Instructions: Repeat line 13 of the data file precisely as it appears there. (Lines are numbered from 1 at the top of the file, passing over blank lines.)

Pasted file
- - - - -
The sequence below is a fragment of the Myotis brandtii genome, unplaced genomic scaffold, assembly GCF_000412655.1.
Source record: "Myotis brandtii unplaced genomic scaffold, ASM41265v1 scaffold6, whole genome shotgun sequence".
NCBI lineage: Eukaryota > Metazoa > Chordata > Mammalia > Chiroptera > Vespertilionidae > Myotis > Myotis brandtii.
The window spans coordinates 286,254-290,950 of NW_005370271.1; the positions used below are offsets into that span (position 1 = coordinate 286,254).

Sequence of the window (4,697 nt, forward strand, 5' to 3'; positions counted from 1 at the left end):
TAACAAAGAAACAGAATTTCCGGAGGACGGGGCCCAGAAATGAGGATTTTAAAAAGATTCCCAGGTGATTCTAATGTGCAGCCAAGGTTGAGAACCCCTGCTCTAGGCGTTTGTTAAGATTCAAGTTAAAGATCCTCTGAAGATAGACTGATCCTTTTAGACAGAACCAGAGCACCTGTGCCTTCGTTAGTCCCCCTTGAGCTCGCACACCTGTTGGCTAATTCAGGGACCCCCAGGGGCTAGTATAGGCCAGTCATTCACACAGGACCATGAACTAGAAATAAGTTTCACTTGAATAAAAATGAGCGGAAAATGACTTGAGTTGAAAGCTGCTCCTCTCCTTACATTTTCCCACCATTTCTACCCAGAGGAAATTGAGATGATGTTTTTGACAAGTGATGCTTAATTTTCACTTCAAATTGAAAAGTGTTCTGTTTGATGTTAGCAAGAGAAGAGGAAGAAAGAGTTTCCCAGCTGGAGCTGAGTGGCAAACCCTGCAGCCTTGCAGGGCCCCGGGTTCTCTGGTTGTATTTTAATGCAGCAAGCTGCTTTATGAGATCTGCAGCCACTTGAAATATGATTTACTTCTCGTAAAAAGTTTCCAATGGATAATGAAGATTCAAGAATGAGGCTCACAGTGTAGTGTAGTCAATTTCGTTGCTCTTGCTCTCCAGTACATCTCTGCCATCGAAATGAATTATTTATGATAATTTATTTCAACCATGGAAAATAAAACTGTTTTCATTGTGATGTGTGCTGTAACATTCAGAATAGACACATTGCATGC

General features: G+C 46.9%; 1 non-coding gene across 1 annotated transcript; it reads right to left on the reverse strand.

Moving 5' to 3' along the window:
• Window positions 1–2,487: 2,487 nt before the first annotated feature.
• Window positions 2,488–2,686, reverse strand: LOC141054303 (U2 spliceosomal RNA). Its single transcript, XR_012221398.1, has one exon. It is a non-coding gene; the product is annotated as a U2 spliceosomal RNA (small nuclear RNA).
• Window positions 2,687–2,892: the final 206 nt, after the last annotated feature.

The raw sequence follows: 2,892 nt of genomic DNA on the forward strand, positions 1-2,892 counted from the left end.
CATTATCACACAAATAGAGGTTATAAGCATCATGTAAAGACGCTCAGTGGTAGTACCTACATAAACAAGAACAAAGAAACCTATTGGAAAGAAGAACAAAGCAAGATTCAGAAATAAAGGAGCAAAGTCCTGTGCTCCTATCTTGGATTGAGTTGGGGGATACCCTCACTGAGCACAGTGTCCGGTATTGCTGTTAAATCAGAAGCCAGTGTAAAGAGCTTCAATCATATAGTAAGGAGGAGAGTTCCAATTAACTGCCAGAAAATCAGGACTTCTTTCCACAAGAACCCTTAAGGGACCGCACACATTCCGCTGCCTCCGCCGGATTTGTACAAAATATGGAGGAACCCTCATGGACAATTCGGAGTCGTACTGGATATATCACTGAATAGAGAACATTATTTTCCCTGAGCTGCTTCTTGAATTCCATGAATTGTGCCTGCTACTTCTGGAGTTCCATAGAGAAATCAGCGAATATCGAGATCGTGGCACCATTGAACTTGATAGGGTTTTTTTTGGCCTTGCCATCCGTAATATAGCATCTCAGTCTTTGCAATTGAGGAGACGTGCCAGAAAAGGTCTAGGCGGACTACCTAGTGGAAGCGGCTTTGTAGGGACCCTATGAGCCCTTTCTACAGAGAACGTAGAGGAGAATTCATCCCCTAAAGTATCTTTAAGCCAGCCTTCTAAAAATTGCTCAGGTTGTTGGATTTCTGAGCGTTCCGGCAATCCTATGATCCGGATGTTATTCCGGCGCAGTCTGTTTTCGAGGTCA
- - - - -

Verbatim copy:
CATTATCACACAAATAGAGGTTATAAGCATCATGTAAAGACGCTCAGTGGTAGTACCTACATAAACAAGAACAAAGAAACCTATTGGAAAGAAGAACAAAGCAAGATTCAGAAATAAAGGAGCAAAGTCCTGTGCTCCTATCTTGGATTGAGTTGGGGGATACCCTCACTGAGCACAGTGTCCGGTATTGCTGTTAAATCAGAAGCCAGTGTAAAGAGCTTCAATCATATAGTAAGGAGGAGAGTTCCAATTAACTGCCAGAAAATCAGGACTTCTTTCCACAAGAACCCTTAAGGGACCGCACACATTCCGCTGCCTCCGCCGGATTTGTACAAAATATGGAGGAACCCTCATGGACAATTCGGAGTCGTACTGGATATATCACTGAATAGAGAACATTATTTTCCCTGAGCTGCTTCTTGAATTCCATGAATTGTGCCTGCTACTTCTGGAGTTCCATAGAGAAATCAGCGAATATCGAGATCGTGGCACCATTGAACTTGATAGGGTTTTTTTTGGCCTTGCCATCCGTAATATAGCATCTCAGTCTTTGCAATTGAGGAGACGTGCCAGAAAAGGTCTAGGCGGACTACCTAGTGGAAGCGGCTTTGTAGGGACCCTATGAGCCCTTTCTACAGAGAACGTAGAGGAGAATTCATCCCCTAAAGTATCTTTAAGCCAGCCTTCTAAAAATTGCTCAGGTTGTTGGATTTCTGAGCGTTCCGGCAATCCTATGATCCGGATGTTATTCCGGCGCAGTCTGTTTTCGAGGTCA